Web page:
We analyzed data from seven piston cores, multi-channel seismic-reflection (MCS) and chirp profiles, and multibeam echosounder (MBES) data to study the distribution, emplacement time, sedimentary facies, and depositional processes of sediment-gravity-flow deposits in the Onnuri Basin, a confined basin in the East Sea. These data reveal that debris flows have traveled ca. 30 km downslope, forming a seismic facies consisting of stacked, wedge-shaped, transparent units separated by high-amplitude continuous reflectors. Analysis of piston cores shows three distinct sedimentary units, throughout the basin. The lowest unit, I, is a debrite containing numerous mud clasts of varying size and color distributed in a mud-rich matrix; it is absent over elevated basinal highs or ridges, such as the Onnuri Ridge, suggesting that local topography controls its distribution. The debrite forms a recognizable acoustically transparent layer on subbottom chirp profiles (av. 7 m thick), covers approximately 500 km2, and has an estimated volume of ∼ 3.5 km3.
The overlying unit, II, contains normally graded beds composed of massive sand, laminated and cross-laminated sand and silt, and a thick cap of structureless mud. This unit is interpreted to be a megaturbidite deposited from turbidity currents that originated from the flow transformation of debris flows on the upper continental slope. The megaturbidite covers the entire basin (at least 650 km2), and has an average thickness of 2.8 m (maximum thickness of 4.35 m), and comprises a volume of 1.8 km3. Variations in grain size and sedimentary structures suggest that the megaturbidite was deposited by progressively waning flows that reflected off basin flanks and ridges. The thick (up to 3.65 m) structureless mud cap further indicates deposition in a confined basin. The sharp basal contact, together with the lack of hemipelagic sediments between debrite and overlying megaturbidite, suggest that both were deposited during the same flow event, likely to have originated from a single catastrophic slope failure. Collapsing slide material evolved into a debris flow, from which a turbidite formed by dilution of the debris flow. Radiocarbon dates suggest that the slope failure occurred about 13–11 ka, a time when sea level was ca. 50 m lower than at the present day. Hemipelagic sediments in the topmost unit, III-2, above the megaturbidite indicate that the basin has been stable since ca. 11 ka.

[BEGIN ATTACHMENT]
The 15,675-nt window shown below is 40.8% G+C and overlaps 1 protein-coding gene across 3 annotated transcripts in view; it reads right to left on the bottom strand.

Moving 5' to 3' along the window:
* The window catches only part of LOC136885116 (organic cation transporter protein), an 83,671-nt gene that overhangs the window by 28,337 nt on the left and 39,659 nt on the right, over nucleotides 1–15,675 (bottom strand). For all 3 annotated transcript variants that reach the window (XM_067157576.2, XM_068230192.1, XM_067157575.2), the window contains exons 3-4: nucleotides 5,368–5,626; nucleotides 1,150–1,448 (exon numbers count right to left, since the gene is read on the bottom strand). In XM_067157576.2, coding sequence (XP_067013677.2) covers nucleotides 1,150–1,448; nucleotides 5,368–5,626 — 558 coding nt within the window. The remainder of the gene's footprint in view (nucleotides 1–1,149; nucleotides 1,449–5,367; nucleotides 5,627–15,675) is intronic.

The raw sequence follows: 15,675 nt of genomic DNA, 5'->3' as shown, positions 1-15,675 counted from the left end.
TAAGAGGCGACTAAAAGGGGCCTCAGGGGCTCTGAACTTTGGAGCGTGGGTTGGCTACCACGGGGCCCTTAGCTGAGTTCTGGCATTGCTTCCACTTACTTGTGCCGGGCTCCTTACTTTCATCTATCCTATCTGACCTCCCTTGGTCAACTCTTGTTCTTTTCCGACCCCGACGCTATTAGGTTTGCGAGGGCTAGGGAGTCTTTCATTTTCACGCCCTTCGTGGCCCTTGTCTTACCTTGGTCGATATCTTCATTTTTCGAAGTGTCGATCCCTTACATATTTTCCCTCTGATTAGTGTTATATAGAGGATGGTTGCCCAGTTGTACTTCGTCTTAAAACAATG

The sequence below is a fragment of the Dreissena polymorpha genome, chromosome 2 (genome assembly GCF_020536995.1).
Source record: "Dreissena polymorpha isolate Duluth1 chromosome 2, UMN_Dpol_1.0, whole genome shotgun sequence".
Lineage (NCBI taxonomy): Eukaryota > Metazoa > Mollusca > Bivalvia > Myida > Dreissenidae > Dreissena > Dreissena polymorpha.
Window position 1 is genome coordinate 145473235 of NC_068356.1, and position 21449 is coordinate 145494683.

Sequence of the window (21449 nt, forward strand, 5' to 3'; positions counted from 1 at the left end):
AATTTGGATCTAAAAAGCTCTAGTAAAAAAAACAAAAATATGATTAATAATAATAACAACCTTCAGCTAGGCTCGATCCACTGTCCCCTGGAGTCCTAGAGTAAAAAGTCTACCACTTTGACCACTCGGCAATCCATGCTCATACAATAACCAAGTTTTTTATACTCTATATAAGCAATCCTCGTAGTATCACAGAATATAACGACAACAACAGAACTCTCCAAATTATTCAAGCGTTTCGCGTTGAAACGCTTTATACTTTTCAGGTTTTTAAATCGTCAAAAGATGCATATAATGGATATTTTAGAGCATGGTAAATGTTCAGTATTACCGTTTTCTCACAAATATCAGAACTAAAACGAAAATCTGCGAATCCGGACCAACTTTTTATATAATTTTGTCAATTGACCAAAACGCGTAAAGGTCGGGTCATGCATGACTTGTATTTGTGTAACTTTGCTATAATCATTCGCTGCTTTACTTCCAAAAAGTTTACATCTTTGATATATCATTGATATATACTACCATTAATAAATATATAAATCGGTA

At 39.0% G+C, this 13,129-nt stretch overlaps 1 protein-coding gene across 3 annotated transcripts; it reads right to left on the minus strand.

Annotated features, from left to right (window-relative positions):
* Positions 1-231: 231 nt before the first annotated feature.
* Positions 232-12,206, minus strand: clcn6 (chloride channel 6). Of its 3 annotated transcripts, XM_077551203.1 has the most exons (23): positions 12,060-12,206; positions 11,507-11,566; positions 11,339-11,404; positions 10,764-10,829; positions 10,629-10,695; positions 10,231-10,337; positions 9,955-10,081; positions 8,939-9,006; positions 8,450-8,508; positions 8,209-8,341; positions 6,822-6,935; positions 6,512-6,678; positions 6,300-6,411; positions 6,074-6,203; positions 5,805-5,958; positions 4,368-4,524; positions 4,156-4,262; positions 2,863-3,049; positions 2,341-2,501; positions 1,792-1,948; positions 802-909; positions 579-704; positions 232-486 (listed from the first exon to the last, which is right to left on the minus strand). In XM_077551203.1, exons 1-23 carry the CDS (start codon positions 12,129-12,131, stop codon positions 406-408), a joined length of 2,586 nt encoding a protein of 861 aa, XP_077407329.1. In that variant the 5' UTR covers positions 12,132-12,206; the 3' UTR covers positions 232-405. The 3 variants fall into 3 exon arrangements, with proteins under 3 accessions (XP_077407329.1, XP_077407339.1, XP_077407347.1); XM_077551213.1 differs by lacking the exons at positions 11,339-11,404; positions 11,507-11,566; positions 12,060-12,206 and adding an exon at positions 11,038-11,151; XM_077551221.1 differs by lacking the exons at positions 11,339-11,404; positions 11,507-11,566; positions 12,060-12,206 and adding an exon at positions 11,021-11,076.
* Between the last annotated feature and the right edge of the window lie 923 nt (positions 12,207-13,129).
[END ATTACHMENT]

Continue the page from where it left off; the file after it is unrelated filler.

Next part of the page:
We provide robust evidence that submarine slope failures evolve downslope into slides, debris flows, and finally, thick megaturbidites. This contribution highlights the importance of seafloor morphology on the distribution and stratigraphy of submarine flows in confined basins.